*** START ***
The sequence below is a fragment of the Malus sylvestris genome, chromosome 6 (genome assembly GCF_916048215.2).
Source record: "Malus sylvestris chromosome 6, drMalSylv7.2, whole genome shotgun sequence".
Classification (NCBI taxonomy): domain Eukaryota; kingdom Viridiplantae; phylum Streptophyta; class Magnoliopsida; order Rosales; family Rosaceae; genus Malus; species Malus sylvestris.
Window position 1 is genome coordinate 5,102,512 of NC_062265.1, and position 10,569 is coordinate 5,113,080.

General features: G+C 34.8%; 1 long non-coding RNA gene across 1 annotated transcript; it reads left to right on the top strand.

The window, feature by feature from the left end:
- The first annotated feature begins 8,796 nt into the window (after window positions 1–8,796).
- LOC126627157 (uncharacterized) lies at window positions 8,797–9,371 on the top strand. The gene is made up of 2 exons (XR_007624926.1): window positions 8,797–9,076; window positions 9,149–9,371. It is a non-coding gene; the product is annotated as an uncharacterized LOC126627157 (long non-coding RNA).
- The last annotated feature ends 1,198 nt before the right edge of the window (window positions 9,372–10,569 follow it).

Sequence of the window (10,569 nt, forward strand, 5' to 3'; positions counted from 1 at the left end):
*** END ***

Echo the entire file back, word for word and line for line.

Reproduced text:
The sequence below is a fragment of the Malus sylvestris genome, chromosome 6 (genome assembly GCF_916048215.2).
Source record: "Malus sylvestris chromosome 6, drMalSylv7.2, whole genome shotgun sequence".
Classification (NCBI taxonomy): domain Eukaryota; kingdom Viridiplantae; phylum Streptophyta; class Magnoliopsida; order Rosales; family Rosaceae; genus Malus; species Malus sylvestris.
Window position 1 is genome coordinate 5,102,512 of NC_062265.1, and position 10,569 is coordinate 5,113,080.

General features: G+C 34.8%; 1 long non-coding RNA gene across 1 annotated transcript; it reads left to right on the top strand.

The window, feature by feature from the left end:
- The first annotated feature begins 8,796 nt into the window (after window positions 1–8,796).
- LOC126627157 (uncharacterized) lies at window positions 8,797–9,371 on the top strand. The gene is made up of 2 exons (XR_007624926.1): window positions 8,797–9,076; window positions 9,149–9,371. It is a non-coding gene; the product is annotated as an uncharacterized LOC126627157 (long non-coding RNA).
- The last annotated feature ends 1,198 nt before the right edge of the window (window positions 9,372–10,569 follow it).

Sequence of the window (10,569 nt, forward strand, 5' to 3'; positions counted from 1 at the left end):